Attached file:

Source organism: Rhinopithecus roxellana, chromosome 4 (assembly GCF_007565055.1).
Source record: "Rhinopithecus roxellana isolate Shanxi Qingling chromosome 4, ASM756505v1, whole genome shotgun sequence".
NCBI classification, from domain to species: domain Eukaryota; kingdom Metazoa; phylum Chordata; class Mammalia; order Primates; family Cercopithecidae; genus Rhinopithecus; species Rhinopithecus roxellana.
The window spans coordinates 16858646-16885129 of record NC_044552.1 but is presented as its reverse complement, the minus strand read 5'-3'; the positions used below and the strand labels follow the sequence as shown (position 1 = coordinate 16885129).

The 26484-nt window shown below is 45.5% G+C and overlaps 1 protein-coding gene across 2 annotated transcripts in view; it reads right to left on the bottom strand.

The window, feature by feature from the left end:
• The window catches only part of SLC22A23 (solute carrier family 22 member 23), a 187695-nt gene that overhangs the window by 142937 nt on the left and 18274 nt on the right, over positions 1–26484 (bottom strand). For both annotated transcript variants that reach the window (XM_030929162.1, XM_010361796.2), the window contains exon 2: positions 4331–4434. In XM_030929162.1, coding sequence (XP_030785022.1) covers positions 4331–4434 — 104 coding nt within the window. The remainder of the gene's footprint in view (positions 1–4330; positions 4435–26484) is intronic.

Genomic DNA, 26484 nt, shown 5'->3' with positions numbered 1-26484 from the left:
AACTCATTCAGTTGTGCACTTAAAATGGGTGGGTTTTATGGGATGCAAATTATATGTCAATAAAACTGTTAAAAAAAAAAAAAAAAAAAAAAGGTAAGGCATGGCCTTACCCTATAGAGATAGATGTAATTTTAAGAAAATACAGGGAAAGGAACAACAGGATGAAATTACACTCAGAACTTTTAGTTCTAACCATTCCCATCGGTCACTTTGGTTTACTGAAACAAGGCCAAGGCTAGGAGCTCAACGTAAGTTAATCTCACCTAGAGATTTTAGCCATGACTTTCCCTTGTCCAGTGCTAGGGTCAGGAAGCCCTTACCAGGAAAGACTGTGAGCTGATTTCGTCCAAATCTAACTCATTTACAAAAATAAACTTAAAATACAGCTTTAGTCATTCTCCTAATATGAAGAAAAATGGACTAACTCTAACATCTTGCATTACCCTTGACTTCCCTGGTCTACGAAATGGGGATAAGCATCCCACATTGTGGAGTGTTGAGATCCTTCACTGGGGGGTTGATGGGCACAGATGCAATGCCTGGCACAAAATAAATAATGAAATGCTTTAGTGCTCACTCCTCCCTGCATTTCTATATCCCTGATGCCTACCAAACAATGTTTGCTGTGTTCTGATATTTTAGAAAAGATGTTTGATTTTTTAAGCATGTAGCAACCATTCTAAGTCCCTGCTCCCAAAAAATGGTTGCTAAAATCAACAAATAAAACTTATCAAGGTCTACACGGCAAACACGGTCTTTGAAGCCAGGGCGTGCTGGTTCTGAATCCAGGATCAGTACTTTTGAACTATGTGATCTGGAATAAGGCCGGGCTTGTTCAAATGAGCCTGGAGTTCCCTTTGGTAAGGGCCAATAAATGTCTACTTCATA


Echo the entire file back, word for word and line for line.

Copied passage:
Source organism: Rhinopithecus roxellana, chromosome 4 (assembly GCF_007565055.1).
Source record: "Rhinopithecus roxellana isolate Shanxi Qingling chromosome 4, ASM756505v1, whole genome shotgun sequence".
NCBI classification, from domain to species: domain Eukaryota; kingdom Metazoa; phylum Chordata; class Mammalia; order Primates; family Cercopithecidae; genus Rhinopithecus; species Rhinopithecus roxellana.
The window spans coordinates 16858646-16885129 of record NC_044552.1 but is presented as its reverse complement, the minus strand read 5'-3'; the positions used below and the strand labels follow the sequence as shown (position 1 = coordinate 16885129).

The 26484-nt window shown below is 45.5% G+C and overlaps 1 protein-coding gene across 2 annotated transcripts in view; it reads right to left on the bottom strand.

The window, feature by feature from the left end:
• The window catches only part of SLC22A23 (solute carrier family 22 member 23), a 187695-nt gene that overhangs the window by 142937 nt on the left and 18274 nt on the right, over positions 1–26484 (bottom strand). For both annotated transcript variants that reach the window (XM_030929162.1, XM_010361796.2), the window contains exon 2: positions 4331–4434. In XM_030929162.1, coding sequence (XP_030785022.1) covers positions 4331–4434 — 104 coding nt within the window. The remainder of the gene's footprint in view (positions 1–4330; positions 4435–26484) is intronic.

Genomic DNA, 26484 nt, shown 5'->3' with positions numbered 1-26484 from the left:
AACTCATTCAGTTGTGCACTTAAAATGGGTGGGTTTTATGGGATGCAAATTATATGTCAATAAAACTGTTAAAAAAAAAAAAAAAAAAAAAAGGTAAGGCATGGCCTTACCCTATAGAGATAGATGTAATTTTAAGAAAATACAGGGAAAGGAACAACAGGATGAAATTACACTCAGAACTTTTAGTTCTAACCATTCCCATCGGTCACTTTGGTTTACTGAAACAAGGCCAAGGCTAGGAGCTCAACGTAAGTTAATCTCACCTAGAGATTTTAGCCATGACTTTCCCTTGTCCAGTGCTAGGGTCAGGAAGCCCTTACCAGGAAAGACTGTGAGCTGATTTCGTCCAAATCTAACTCATTTACAAAAATAAACTTAAAATACAGCTTTAGTCATTCTCCTAATATGAAGAAAAATGGACTAACTCTAACATCTTGCATTACCCTTGACTTCCCTGGTCTACGAAATGGGGATAAGCATCCCACATTGTGGAGTGTTGAGATCCTTCACTGGGGGGTTGATGGGCACAGATGCAATGCCTGGCACAAAATAAATAATGAAATGCTTTAGTGCTCACTCCTCCCTGCATTTCTATATCCCTGATGCCTACCAAACAATGTTTGCTGTGTTCTGATATTTTAGAAAAGATGTTTGATTTTTTAAGCATGTAGCAACCATTCTAAGTCCCTGCTCCCAAAAAATGGTTGCTAAAATCAACAAATAAAACTTATCAAGGTCTACACGGCAAACACGGTCTTTGAAGCCAGGGCGTGCTGGTTCTGAATCCAGGATCAGTACTTTTGAACTATGTGATCTGGAATAAGGCCGGGCTTGTTCAAATGAGCCTGGAGTTCCCTTTGGTAAGGGCCAATAAATGTCTACTTCATA